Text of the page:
Ealing Council leader Julian Bell and campaigners from pro NHS groups in Ealing joined a huge demonstration campaigning to protect the NHS in central London on Saturday.
The march was part of the national celebrations for the 70th birthday of the NHS and was called by Health Campaigns Together and People's Assembly and supported by Health Unions and the TUC.
Ealing Trades Council joined Ealing Save Our NHS and Ealing supporters to march in the sweltering heat.
It comes as Ealing Council is calling on the heath secretary, Jeremy Hunt, to use NHS anniversary funding to protect vital emergency services at Ealing and Charing Cross hospitals after a government minister confirmed further beds are likely to be lost in West London.
The council and the campaign groups have fought cuts to the region’s A&E and other hospital services tooth and nail since they were announced by the NHS in July 2012.
Two A&E departments at Hammersmith and Central Middlesex hospitals have already been closed, along with paediatric and maternity services at Ealing Hospital.
There has been uncertainty as to whether further cuts will happen.
But last week, Ealing Council leader Julian Bell said he received a response from Minister of State for Health, Steve Barclay which confirmed that "significant hospital bed closures" are still on the table.
The council says the axe is now hanging over Ealing and Charing Cross A&Es and acute care services. If approved, it says the plans to downgrade these services are expected to cost £500million to implement, and will result in 500 hospital beds being cut.
Ealing Conservatives, however, say the planned cuts will never happen and accuse the Labour Party of scaremongering.
Mr Bell said: “Nine out of 10 local people have said they don’t agree with plans that will leave Ealing hospital with no blue-light ambulances, critical care; surgery and specialist consultant-managed A&Es. Only urgent care centres would be left to treat cuts and bruises at these hospitals.
“For the past six years, we have been banging on the door of the department of health to speak up for local people and our health services.
“In the last week, Steve Barclay, Minister of State for Health has responded to my most recent letter. In it, he confirmed that ‘significant’ hospital bed closures in this area are still on the table.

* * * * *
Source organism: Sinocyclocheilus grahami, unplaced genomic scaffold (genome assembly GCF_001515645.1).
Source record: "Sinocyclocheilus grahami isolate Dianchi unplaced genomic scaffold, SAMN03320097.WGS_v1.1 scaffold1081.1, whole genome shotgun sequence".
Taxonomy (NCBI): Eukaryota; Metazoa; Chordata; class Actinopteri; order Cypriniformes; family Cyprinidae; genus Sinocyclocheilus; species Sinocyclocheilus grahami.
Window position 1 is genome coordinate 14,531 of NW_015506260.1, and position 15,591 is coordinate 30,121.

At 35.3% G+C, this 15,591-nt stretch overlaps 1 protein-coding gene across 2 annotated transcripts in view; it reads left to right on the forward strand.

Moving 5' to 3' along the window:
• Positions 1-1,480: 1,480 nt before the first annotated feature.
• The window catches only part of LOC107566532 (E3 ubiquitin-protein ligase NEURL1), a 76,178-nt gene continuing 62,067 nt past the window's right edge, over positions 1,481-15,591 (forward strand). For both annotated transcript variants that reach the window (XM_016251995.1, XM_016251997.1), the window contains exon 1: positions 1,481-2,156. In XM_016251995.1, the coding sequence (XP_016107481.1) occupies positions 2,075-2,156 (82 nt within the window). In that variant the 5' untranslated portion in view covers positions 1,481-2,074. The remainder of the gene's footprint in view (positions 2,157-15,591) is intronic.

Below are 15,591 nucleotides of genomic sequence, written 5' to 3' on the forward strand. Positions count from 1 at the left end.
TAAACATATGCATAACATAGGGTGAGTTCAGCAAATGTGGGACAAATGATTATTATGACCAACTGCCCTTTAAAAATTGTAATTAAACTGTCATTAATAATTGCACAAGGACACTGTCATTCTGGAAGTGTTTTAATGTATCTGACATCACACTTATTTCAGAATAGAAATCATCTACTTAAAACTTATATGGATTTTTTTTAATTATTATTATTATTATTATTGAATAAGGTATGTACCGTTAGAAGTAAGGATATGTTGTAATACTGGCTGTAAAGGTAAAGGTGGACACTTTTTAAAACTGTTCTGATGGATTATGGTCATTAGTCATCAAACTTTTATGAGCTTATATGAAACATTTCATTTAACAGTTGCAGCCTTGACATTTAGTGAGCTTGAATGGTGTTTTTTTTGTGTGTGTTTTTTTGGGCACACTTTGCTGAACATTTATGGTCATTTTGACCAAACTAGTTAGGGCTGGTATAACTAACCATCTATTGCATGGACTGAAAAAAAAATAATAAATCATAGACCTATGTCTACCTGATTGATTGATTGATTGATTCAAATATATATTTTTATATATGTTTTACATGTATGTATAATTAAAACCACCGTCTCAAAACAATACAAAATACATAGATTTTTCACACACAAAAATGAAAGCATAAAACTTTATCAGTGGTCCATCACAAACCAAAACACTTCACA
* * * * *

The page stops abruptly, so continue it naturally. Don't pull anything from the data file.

"If these plans are approved, I believe that Jeremy Hunt’s promise made in parliament in 2013 that Ealing and Charing Cross hospitals would keep their A&Es will have been broken. Funding for this cuts programme is not yet in place. This means, it is not too late for the government to scrap these barmy plans and give our local hospitals the investment they so desperately need. Now, that really would be a NHS birthday present for Ealing that is long overdue.”
Councillor Binda Rai, Labour's cabinet member for health and adults’ services, added: “Instead of spending half a billion pounds to close our hospital services, why not show us the money and protect local health services.
“We know that our much-loved NHS has been under considerable financial strain and I don’t believe these plans would have even been considered if it wasn’t for the government’s austerity cuts.
"NHS statistics show that A&Es in this area are buckling under the pressure of increasing demand and over the winter persistently had some of the worst waiting times in the country. We would be happy to meet with ministers and tell them where any new money could be spent more effectively to meet local needs.
“Good social care and public health services are essential, they help people live healthier lives, stay out of hospital and live in their own homes for as long they can.
"Both have seen their funding slashed to the bone over the past eight years, when we are being asked to deliver them through a more integrated approach. We have to recognise that unless there is a serious and genuine effort to reverse the impact of these cuts on both health and social care, the NHS will continue to struggle.”
Last year a report by the King’s Fund and the Nuffield Trust found that the capital needs 1,700 extra acute beds by 2021 to cope with increased demand, The council is concerned people will be forced to travel further with longer ambulance journey times and longer waits in A&Es, which could make medical outcomes worse for local people.
But Ealing Conservative leader Greg Stafford accused Labour of scaremongering.
He said: "Once again, this is Labour playing politics with the NHS - deliberately trying to scare patients - and trying to distract from the welcome announcement by the Prime Minister of £20bn extra for the NHS.
"On the specific issue of Charing Cross and Ealing- this is just blatant falsehood and Labour should be utterly ashamed of their scaremongering.
For example, far from closing, plans to redevelop and expand the A&E department at Charing Cross Hospital are underway now.
"Costing £7.2 million, the redevelopment will increase the number of rooms in the urgent care centre from seven to nine, increase the number of ‘majors’ cubicles in the emergency department from 12 to 15 and increase the number of resuscitation bays in the emergency department from five to eight. It will also create two dedicated mental health rooms.
"Similar plans for Ealing are being developed.
"Labour are chasing headlines at the expense of the most vulnerable. They would be better putting their own house in order and sorting the major overspend underperformance in social care that this administration has ignored over eight years." On Thursday, July 5, Ealing Save our NHS is holding a 70th NHS birthday party. This will take place on Uxbridge Road outside Ealing Hospital and all are welcome to join in for cake, speeches, singing and more.